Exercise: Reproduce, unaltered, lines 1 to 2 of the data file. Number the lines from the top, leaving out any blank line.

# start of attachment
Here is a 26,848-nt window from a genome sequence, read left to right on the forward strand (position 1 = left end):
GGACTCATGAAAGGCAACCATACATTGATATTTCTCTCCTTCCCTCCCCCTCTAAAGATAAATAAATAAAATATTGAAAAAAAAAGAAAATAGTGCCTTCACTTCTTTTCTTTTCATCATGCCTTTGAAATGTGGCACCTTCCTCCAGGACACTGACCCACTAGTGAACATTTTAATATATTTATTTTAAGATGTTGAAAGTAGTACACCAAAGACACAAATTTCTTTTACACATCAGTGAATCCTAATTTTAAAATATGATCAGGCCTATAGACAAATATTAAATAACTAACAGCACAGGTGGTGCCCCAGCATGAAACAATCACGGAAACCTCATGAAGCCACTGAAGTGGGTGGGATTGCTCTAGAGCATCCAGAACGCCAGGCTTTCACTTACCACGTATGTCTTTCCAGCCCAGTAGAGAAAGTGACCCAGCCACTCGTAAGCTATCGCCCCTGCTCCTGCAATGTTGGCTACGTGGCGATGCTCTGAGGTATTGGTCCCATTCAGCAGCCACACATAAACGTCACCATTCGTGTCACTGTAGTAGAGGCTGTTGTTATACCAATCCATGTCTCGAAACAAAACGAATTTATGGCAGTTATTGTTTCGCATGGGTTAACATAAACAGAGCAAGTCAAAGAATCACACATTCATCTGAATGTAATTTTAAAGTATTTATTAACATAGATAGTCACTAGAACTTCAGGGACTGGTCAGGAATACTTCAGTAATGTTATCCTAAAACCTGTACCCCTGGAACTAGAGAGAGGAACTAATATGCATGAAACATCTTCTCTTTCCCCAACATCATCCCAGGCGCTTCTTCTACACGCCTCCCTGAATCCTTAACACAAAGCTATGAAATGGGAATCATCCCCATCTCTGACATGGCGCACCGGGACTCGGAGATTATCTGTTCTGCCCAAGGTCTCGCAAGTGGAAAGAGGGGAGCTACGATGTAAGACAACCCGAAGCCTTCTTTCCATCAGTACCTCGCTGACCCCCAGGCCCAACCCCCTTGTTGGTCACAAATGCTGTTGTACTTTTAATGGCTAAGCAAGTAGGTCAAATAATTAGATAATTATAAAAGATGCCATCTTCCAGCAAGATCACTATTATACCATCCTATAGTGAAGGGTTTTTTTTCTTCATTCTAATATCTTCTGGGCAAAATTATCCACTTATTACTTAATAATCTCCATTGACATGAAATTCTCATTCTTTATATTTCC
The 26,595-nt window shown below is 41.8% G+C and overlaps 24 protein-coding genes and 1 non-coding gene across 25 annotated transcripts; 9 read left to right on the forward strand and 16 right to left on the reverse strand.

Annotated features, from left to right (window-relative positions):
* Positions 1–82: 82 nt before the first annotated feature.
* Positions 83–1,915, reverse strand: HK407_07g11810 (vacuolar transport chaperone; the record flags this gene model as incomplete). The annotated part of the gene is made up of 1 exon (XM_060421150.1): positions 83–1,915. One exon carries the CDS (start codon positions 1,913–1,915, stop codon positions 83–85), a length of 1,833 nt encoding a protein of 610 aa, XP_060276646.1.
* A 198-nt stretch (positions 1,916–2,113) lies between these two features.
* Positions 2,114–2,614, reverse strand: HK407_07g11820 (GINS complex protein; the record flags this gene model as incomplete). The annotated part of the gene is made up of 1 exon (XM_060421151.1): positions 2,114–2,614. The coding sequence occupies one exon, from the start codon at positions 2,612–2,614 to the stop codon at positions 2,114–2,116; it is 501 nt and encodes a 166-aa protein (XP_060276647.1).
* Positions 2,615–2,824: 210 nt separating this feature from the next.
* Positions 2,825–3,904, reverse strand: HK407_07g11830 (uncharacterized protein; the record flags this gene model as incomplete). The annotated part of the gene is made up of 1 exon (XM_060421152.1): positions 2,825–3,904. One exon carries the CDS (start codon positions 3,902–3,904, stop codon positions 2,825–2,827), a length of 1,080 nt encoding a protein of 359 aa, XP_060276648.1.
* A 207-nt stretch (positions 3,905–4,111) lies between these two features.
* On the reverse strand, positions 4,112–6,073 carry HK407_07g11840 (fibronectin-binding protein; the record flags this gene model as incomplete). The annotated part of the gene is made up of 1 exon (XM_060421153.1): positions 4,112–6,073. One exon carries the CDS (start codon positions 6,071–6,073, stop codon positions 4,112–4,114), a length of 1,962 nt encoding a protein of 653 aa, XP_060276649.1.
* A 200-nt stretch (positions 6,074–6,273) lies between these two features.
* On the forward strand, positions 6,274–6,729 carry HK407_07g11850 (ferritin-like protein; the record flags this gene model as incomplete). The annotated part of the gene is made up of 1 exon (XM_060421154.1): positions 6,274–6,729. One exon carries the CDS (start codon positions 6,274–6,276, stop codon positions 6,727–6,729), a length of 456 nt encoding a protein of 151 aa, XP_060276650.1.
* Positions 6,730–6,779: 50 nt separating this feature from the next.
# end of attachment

Here is a 26,848-nt window from a genome sequence, read left to right on the forward strand (position 1 = left end):
GGACTCATGAAAGGCAACCATACATTGATATTTCTCTCCTTCCCTCCCCCTCTAAAGATAAATAAATAAAATATTGAAAAAAAAAGAAAATAGTGCCTTCACTTCTTTTCTTTTCATCATGCCTTTGAAATGTGGCACCTTCCTCCAGGACACTGACCCACTAGTGAACATTTTAATATATTTATTTTAAGATGTTGAAAGTAGTACACCAAAGACACAAATTTCTTTTACACATCAGTGAATCCTAATTTTAAAATATGATCAGGCCTATAGACAAATATTAAATAACTAACAGCACAGGTGGTGCCCCAGCATGAAACAATCACGGAAACCTCATGAAGCCACTGAAGTGGGTGGGATTGCTCTAGAGCATCCAGAACGCCAGGCTTTCACTTACCACGTATGTCTTTCCAGCCCAGTAGAGAAAGTGACCCAGCCACTCGTAAGCTATCGCCCCTGCTCCTGCAATGTTGGCTACGTGGCGATGCTCTGAGGTATTGGTCCCATTCAGCAGCCACACATAAACGTCACCATTCGTGTCACTGTAGTAGAGGCTGTTGTTATACCAATCCATGTCTCGAAACAAAACGAATTTATGGCAGTTATTGTTTCGCATGGGTTAACATAAACAGAGCAAGTCAAAGAATCACACATTCATCTGAATGTAATTTTAAAGTATTTATTAACATAGATAGTCACTAGAACTTCAGGGACTGGTCAGGAATACTTCAGTAATGTTATCCTAAAACCTGTACCCCTGGAACTAGAGAGAGGAACTAATATGCATGAAACATCTTCTCTTTCCCCAACATCATCCCAGGCGCTTCTTCTACACGCCTCCCTGAATCCTTAACACAAAGCTATGAAATGGGAATCATCCCCATCTCTGACATGGCGCACCGGGACTCGGAGATTATCTGTTCTGCCCAAGGTCTCGCAAGTGGAAAGAGGGGAGCTACGATGTAAGACAACCCGAAGCCTTCTTTCCATCAGTACCTCGCTGACCCCCAGGCCCAACCCCCTTGTTGGTCACAAATGCTGTTGTACTTTTAATGGCTAAGCAAGTAGGTCAAATAATTAGATAATTATAAAAGATGCCATCTTCCAGCAAGATCACTATTATACCATCCTATAGTGAAGGGTTTTTTTTCTTCATTCTAATATCTTCTGGGCAAAATTATCCACTTATTACTTAATAATCTCCATTGACATGAAATTCTCATTCTTTATATTTCC